At this point, you surely recognize that I am being facetious. I am highlighting the absurdity of minimum wage legislation as an alleged “pro-labor” device. First and most obvious, by raising the hurdle to giving a job to unskilled workers, minimum wage legislation might perversely reduce employment among the very groups the government is supposedly helping.

The minimum wage is a perverse tool with which to (allegedly) help unskilled workers. 

 

This pro-labor claim is so common that people have been lulled into complacency, especially in light of econometric studies that seem to show that minimum wage hikes do not have disastrous effects on employment. Yet, there is a strong prima facie case against the minimum wage in the analogous examples. Would advocates for the homeless, widows, adult illiterates, and other disadvantaged groups be so confident in the other hypothetical legislation I described above?

I designed my hypothetical examples to underscore another perversity in minimum wage legislation — and, more generally, all mandates placed on employers: there are millions of people who have trouble earning a living. Isn’t it perverse to burden those specific people who are doing the most to alleviate the problem? This is analogous to singling out volunteers doing at least something to battle adult illiteracy, making them bear the brunt of further efforts on this score, while allowing the rest of society to continue doing nothing to mitigate the problem.

To be sure, as both an Austrian economist and a libertarian, I consider it neither appropriate nor ethical for state officials to interfere with property rights in order to help unskilled workers. But if the government is going to “do something,” then it is particularly perverse to lay down the burden exclusively on the people who are already giving some money to unskilled workers. A more sensible approach would, say, give government subsidies to workers who were earning a bona fide paycheck in the market, or (better yet) would give targeted tax breaks to the unskilled workers that the government wanted to assist. Incidentally, this type of reasoning is why many economists — even progressives — are pushing the earned income tax credit as a much more efficient way to help poor workers than minimum wage mandates.

The minimum wage is a perverse tool with which to (allegedly) help unskilled workers. At best, it helps some unskilled workers while drastically hurting others — by making it impossible for them to find work at all. Beyond that, minimum wage legislation perversely places the entire (direct) burden of helping such workers on their employers, the one (tiny) group of people who are actually helping them solve the problem. The rest of society, which has done nothing whatsoever to help the unskilled workers have a higher standard of living, can pat themselves on the back for voting for certain politicians while continuing to do nothing whatsoever to help those who want to work. 

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Money Will Be Digital — But Will It Be Free?

By Andreas M. Antonopoulos

Bitcoin offers a glimpse into the future of money — a purely digital form of money that is individual, private, global, and free (free as in speech, not as in beer). Bitcoin is often compared with the existing banking system, juxtaposing its futuristic capabilities with the slow, antiquated, and cumbersome world of wire transfers, checks, “banking hours,” and restrictions.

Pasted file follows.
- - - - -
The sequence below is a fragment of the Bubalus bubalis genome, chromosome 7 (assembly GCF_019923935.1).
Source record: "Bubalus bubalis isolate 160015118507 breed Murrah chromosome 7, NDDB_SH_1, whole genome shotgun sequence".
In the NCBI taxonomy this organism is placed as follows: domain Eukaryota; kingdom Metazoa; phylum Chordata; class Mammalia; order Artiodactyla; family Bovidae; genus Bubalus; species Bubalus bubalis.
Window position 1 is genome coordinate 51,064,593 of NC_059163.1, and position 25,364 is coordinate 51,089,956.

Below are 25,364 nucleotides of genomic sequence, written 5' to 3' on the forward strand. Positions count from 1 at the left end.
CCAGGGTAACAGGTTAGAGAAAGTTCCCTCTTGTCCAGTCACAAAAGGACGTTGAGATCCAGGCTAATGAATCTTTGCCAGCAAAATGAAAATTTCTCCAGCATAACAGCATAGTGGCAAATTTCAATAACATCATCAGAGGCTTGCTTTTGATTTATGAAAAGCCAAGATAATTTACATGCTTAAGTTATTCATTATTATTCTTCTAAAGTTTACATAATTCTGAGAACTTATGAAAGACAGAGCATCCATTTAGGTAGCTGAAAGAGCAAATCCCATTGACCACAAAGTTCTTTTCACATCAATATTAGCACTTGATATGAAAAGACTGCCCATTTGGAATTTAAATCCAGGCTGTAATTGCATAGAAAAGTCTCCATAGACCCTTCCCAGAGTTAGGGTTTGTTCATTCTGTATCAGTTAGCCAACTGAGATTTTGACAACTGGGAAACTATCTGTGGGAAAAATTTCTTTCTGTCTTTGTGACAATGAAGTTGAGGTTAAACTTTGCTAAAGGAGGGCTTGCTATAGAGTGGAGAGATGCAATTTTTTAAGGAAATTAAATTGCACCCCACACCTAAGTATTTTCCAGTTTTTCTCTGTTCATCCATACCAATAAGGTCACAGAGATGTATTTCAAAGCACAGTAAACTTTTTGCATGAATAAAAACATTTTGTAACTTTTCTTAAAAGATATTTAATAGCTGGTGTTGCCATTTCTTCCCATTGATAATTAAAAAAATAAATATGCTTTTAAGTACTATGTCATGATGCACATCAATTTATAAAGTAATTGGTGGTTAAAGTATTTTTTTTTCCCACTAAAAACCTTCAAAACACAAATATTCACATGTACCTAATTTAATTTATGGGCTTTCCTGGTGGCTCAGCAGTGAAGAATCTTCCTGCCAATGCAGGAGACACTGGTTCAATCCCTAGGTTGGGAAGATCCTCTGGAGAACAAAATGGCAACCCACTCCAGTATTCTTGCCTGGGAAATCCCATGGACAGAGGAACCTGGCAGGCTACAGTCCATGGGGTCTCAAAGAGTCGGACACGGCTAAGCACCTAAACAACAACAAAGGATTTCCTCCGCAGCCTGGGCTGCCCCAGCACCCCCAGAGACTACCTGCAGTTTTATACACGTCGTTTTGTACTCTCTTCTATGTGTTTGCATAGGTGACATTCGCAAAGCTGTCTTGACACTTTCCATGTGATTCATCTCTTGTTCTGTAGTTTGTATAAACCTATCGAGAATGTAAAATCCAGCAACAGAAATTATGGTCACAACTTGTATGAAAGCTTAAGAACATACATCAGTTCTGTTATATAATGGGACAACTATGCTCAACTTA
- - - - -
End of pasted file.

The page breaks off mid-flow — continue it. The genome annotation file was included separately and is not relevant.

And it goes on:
But the future will not be a choice between “old money” and cryptocurrency. Instead, it will be a choice between two competing visions of digital money: one based on freedom and choice, the other based on control and surveillance, a dystopian totalitarian system of control from which no one can escape.

We are now at the crossroads, and we must choose the future of currency wisely.

Cash, checks, and other forms of tangible money have been gradually disappearing for decades. We are now rapidly moving toward a cashless society where all money is purely digital. In the past, cash payments were expected and preferred; credit transactions were suspect. But as we turned into a debt-based society, cash became the oddity. The inscription “for all debts public and private” no longer rings as true. Today, if you try to buy a car with cash, you’ll be treated with extreme suspicion. Large amounts of cash are now associated with criminal activity and the definition of “large” is getting smaller each day. This is how we arrive at a cashless society: by making cash itself suspect, then criminal.

The transition from cash to digital money is not just a change in form. It is a transition from transactions that are private, person-to-person, and decentralized to transactions that are monitored, intermediated, and under centralized control. In the last two decades, digital payments have become a powerful surveillance tool. Citizens who are concerned about their government monitoring their telephone calls are simultaneously oblivious to the fact that every transaction they make with a plastic card or an online payment network can be scrutinized without suspicion of a crime, without warrants or any form of judicial oversight. Most national governments, under the guise of counterterrorism laws, have empowered their law enforcement and intelligence agencies with unfettered access to financial data. It shouldn’t surprise you to learn that these powers are used far more broadly every day, increasingly removed from the originally stated intent.